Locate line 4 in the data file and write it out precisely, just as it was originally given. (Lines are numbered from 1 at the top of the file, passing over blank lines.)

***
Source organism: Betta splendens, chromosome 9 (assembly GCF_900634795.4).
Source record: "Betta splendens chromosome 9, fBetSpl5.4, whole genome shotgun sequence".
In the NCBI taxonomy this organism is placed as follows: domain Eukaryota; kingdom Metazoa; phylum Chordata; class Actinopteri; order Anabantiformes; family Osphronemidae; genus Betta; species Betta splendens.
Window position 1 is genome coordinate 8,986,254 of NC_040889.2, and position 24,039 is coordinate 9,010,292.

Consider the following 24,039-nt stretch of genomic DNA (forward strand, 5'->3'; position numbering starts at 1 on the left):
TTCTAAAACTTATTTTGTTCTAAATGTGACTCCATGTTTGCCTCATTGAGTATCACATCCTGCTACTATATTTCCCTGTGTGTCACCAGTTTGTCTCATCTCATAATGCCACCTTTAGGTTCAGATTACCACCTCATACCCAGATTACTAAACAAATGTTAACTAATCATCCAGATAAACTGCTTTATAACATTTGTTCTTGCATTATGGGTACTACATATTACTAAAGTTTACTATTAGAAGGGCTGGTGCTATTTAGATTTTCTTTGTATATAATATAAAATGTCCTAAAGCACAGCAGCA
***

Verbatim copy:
Window position 1 is genome coordinate 8,986,254 of NC_040889.2, and position 24,039 is coordinate 9,010,292.